FifthAvenueRestorations's picture
Posted April 2, 2012 - 2:55pm

Myth debunked.



Case color will also denote variant, as stated prior.



William Smith's picture
William Smith
Posted April 2, 2012 - 3:39pm

Club 5000Panel Member

Gang   There's other ads for other models demonstrating this variant designating case color on this site...I just don't remember which. 

...From what I've seen, this is pretty consistent throughout several "models" and over time.   How else would the Bulova retailer order the different case gold colors w/o a simple way to specify gold color? ...perhaps just model numbers like on hang tags?

...we just don't have the ads (yet)...and it's highly unlikely that all variants were in ads, but they must have been in jewelers catalogs.   ...and we don't know how consistent Bulova was w/ using specific letters for specific designations. 

So the AA designation in subject watch should be for one spicific model combination..not "AA" in white, yellow or pink.

If one looks at table 1 on page 458 of Shawkey's Bulova 23 NAWCC Bulletin article (2000), he lists over 100 23J's with up to three letter designations for various combinations of case design (e.g. president for certain years) band/strap, dial color, etc...   He addresses a subset of case style/model names, band/strap, and says he's not sure what some of the other letter's may designate.

   "...duplicate letters after I probably signify band choice (table 1 footnote)."

...so it's not a big leap of faith to think these letters would include gold color, as the source materials used for this article would most likely demonstrate. 

COMMENT EDIT ADDED:  IMO to cite/discuss this article, we should all have access to the article.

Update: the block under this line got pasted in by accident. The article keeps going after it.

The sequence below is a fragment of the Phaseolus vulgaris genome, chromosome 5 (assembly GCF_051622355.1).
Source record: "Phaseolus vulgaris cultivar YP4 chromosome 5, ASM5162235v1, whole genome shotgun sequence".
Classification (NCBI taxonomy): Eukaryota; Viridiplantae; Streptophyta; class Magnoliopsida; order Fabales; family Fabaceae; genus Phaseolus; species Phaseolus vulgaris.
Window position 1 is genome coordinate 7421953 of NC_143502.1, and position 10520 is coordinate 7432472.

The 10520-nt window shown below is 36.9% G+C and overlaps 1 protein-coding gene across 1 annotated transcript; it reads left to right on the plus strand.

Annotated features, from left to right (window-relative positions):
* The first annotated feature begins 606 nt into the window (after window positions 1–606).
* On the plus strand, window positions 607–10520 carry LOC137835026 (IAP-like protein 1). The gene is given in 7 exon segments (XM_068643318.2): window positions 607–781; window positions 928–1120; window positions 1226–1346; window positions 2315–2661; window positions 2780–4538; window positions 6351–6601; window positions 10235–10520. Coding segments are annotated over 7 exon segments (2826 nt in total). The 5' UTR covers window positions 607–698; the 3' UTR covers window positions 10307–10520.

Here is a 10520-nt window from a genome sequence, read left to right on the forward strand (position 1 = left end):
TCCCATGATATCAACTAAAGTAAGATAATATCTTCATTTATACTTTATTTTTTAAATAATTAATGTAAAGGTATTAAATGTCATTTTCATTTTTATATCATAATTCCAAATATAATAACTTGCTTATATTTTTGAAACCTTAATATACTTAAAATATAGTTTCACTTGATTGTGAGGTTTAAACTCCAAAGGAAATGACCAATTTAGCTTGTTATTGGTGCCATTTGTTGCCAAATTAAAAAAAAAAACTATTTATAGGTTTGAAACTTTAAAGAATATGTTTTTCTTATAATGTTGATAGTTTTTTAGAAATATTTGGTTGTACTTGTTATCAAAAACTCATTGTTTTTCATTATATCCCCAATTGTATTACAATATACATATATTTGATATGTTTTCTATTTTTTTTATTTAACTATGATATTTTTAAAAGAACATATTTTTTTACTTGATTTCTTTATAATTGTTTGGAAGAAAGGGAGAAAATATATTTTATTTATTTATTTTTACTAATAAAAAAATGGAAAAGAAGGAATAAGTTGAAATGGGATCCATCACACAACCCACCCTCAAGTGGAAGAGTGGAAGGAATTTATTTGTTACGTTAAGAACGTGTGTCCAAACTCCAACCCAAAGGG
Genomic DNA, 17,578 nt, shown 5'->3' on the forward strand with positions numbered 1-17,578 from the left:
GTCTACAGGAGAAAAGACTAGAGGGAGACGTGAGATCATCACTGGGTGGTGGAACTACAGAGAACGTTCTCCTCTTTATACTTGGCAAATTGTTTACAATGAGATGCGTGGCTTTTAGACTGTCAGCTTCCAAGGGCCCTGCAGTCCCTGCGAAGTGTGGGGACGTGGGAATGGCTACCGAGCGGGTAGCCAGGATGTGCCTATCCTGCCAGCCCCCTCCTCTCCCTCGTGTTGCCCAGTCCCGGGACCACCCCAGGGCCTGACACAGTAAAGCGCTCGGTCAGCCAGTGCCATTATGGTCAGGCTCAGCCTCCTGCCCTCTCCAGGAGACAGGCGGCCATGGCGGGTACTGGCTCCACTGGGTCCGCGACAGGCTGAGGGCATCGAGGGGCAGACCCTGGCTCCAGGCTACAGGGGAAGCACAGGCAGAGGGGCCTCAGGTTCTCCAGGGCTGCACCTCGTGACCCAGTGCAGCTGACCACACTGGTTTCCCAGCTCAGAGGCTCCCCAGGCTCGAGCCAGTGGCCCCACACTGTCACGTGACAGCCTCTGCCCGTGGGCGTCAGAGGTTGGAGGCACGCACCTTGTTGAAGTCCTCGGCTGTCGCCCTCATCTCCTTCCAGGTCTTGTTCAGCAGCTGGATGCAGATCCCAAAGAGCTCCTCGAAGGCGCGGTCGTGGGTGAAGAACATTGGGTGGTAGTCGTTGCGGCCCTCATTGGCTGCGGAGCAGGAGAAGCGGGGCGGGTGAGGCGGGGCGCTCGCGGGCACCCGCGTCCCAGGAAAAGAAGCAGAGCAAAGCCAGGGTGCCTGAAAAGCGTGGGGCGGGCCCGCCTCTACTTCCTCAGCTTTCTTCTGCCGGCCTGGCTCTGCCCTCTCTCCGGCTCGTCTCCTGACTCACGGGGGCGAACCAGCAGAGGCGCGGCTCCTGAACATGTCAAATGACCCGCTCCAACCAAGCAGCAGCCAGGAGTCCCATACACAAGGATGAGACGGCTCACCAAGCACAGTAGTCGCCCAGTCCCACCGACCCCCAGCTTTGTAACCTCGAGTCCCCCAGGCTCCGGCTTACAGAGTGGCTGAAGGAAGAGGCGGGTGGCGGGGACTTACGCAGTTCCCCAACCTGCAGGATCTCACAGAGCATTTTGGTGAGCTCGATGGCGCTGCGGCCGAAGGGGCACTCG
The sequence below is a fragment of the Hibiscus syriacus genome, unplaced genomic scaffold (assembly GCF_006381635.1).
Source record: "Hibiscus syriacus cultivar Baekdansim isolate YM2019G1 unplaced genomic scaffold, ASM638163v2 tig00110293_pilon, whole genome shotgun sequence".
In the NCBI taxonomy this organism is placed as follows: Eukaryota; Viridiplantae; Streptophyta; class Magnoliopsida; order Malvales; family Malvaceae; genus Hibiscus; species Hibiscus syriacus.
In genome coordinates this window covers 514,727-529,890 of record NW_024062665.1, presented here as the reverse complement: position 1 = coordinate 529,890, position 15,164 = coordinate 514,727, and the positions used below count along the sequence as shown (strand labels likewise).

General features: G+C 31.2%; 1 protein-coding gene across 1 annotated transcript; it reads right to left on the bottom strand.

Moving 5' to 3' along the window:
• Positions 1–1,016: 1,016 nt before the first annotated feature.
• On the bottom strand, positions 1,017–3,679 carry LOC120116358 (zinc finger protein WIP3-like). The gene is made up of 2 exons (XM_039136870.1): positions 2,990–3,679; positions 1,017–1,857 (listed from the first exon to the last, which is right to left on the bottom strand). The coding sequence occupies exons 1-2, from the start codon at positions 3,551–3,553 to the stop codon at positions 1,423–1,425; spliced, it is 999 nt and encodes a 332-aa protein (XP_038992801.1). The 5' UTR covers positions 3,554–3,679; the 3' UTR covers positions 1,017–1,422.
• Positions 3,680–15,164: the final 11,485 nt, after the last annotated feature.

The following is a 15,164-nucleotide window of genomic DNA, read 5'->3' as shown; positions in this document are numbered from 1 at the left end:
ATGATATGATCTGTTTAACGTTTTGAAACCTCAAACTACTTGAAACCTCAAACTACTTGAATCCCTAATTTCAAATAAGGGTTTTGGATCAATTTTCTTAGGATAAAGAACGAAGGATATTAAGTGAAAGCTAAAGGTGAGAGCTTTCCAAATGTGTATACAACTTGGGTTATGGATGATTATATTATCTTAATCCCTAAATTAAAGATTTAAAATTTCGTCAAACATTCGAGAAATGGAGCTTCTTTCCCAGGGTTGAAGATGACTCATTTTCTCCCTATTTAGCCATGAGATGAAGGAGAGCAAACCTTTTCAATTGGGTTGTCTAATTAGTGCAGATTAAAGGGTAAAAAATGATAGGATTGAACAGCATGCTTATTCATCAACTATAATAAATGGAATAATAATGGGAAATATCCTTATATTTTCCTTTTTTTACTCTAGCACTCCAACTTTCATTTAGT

If you are an NAWCC member and would like this article, please PM me.  I can save you some time.

If you are not an NAWCC member, here is the link to where guests can download this aritcle themselves:  http://nawcc.org/images/stories/2010/articles/2010/387/387_455.pdf

Please remember we can cite this article, but to use without proper citation, or reproduce content, we must have "written permission" from NAWCC publications.  (so we can't post any of the pictures w/o this release/permission). There's a link on NAWCC publications page to try and obtain this permission.  I've never tried to do this, I just cite. 



William Smith's picture
William Smith
Posted October 13, 2012 - 9:29pm

Club 5000Panel Member

I still think subject HE is the pink gold version of the "AA", and it may have a different variant letter designation. 
The ladies models posted above show this possibility.  Also, we see this several times in the ads, including the 1950 ad snippet below: different gold color usually has different letter variants.

While possibly incomplete, here's the Fall 1955 Model list for His Excellency.  I see only one "AA" variant listed. I believe some other "unknown" variant letter designation is used for "pink and white".